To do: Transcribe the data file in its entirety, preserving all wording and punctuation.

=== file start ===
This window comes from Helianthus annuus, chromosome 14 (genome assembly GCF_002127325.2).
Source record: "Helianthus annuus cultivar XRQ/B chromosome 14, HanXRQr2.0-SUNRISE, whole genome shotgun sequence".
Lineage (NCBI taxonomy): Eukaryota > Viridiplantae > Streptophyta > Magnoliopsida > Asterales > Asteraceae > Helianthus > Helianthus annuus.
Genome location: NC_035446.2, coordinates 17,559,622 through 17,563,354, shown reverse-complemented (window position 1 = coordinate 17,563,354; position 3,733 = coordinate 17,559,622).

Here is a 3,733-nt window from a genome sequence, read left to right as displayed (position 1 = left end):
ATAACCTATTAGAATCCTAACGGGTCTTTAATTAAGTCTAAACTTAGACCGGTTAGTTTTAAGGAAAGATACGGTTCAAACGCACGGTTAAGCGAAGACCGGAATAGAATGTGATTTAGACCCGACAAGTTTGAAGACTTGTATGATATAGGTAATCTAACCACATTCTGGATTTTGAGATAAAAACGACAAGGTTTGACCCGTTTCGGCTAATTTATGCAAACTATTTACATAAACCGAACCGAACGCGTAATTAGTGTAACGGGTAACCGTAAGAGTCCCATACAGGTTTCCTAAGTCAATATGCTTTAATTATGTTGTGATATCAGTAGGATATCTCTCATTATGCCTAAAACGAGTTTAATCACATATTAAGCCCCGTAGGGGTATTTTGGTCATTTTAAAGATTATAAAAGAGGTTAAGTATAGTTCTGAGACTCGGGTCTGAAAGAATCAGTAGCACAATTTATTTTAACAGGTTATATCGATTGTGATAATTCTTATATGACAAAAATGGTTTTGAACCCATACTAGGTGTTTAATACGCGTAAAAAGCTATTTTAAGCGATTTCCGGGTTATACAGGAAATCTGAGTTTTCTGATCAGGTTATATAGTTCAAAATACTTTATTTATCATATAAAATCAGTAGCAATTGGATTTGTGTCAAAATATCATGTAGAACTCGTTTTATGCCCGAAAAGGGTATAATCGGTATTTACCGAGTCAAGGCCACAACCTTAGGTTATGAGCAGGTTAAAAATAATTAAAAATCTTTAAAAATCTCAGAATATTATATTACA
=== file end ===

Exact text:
This window comes from Helianthus annuus, chromosome 14 (genome assembly GCF_002127325.2).
Source record: "Helianthus annuus cultivar XRQ/B chromosome 14, HanXRQr2.0-SUNRISE, whole genome shotgun sequence".
Lineage (NCBI taxonomy): Eukaryota > Viridiplantae > Streptophyta > Magnoliopsida > Asterales > Asteraceae > Helianthus > Helianthus annuus.
Genome location: NC_035446.2, coordinates 17,559,622 through 17,563,354, shown reverse-complemented (window position 1 = coordinate 17,563,354; position 3,733 = coordinate 17,559,622).

Here is a 3,733-nt window from a genome sequence, read left to right as displayed (position 1 = left end):
ATAACCTATTAGAATCCTAACGGGTCTTTAATTAAGTCTAAACTTAGACCGGTTAGTTTTAAGGAAAGATACGGTTCAAACGCACGGTTAAGCGAAGACCGGAATAGAATGTGATTTAGACCCGACAAGTTTGAAGACTTGTATGATATAGGTAATCTAACCACATTCTGGATTTTGAGATAAAAACGACAAGGTTTGACCCGTTTCGGCTAATTTATGCAAACTATTTACATAAACCGAACCGAACGCGTAATTAGTGTAACGGGTAACCGTAAGAGTCCCATACAGGTTTCCTAAGTCAATATGCTTTAATTATGTTGTGATATCAGTAGGATATCTCTCATTATGCCTAAAACGAGTTTAATCACATATTAAGCCCCGTAGGGGTATTTTGGTCATTTTAAAGATTATAAAAGAGGTTAAGTATAGTTCTGAGACTCGGGTCTGAAAGAATCAGTAGCACAATTTATTTTAACAGGTTATATCGATTGTGATAATTCTTATATGACAAAAATGGTTTTGAACCCATACTAGGTGTTTAATACGCGTAAAAAGCTATTTTAAGCGATTTCCGGGTTATACAGGAAATCTGAGTTTTCTGATCAGGTTATATAGTTCAAAATACTTTATTTATCATATAAAATCAGTAGCAATTGGATTTGTGTCAAAATATCATGTAGAACTCGTTTTATGCCCGAAAAGGGTATAATCGGTATTTACCGAGTCAAGGCCACAACCTTAGGTTATGAGCAGGTTAAAAATAATTAAAAATCTTTAAAAATCTCAGAATATTATATTACA